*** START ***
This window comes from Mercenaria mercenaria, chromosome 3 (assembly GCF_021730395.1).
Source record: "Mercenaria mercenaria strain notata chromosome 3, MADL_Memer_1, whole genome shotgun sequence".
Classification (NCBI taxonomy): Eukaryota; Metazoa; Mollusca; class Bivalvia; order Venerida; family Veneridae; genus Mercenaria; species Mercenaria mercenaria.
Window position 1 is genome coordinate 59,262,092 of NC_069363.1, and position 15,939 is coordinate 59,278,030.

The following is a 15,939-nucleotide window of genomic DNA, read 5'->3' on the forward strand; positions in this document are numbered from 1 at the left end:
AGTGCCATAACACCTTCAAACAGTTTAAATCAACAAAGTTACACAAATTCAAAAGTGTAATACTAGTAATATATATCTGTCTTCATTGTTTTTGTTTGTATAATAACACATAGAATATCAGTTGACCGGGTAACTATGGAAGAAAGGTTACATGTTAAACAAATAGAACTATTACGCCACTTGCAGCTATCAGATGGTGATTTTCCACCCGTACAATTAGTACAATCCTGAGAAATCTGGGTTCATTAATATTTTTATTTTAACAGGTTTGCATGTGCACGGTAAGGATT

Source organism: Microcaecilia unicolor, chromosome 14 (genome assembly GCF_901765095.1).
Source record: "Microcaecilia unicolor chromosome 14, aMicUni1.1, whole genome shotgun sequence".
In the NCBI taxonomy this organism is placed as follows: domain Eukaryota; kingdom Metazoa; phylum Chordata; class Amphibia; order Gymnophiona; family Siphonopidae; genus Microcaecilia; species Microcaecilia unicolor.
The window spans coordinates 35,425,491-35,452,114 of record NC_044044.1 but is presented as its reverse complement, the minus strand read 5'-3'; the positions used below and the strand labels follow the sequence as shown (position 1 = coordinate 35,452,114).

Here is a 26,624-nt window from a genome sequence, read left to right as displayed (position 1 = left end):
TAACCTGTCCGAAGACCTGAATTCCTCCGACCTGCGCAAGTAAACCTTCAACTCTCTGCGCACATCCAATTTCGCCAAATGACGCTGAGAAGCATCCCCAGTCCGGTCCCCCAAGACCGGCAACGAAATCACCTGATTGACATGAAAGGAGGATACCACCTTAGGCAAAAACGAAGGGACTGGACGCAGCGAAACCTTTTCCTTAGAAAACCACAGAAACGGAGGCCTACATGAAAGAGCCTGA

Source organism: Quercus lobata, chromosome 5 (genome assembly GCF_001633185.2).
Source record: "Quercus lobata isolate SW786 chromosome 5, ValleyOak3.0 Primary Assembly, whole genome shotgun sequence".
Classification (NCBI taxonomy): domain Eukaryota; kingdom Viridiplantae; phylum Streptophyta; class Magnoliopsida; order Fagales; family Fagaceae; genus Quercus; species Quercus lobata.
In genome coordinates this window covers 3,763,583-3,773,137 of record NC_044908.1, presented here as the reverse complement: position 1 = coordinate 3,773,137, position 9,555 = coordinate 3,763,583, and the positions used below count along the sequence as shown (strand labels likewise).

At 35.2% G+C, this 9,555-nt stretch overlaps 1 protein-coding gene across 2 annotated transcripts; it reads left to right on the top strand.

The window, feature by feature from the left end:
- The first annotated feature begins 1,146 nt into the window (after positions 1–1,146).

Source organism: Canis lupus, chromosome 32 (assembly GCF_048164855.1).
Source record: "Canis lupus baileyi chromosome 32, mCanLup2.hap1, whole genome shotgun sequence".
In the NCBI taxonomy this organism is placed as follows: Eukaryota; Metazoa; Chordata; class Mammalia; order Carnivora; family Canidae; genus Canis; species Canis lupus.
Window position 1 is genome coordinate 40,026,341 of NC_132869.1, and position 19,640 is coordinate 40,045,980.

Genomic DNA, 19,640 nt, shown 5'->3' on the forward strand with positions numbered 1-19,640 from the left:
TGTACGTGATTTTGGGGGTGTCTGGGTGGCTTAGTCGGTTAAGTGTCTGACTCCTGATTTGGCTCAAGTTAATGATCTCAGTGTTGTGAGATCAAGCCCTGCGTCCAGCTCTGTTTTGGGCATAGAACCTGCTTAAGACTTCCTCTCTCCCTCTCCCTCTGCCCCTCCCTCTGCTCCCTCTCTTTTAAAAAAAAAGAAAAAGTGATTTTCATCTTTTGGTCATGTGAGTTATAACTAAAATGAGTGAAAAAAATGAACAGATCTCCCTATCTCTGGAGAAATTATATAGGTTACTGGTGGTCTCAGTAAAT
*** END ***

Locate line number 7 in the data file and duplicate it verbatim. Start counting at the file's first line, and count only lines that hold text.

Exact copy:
Source organism: Microcaecilia unicolor, chromosome 14 (genome assembly GCF_901765095.1).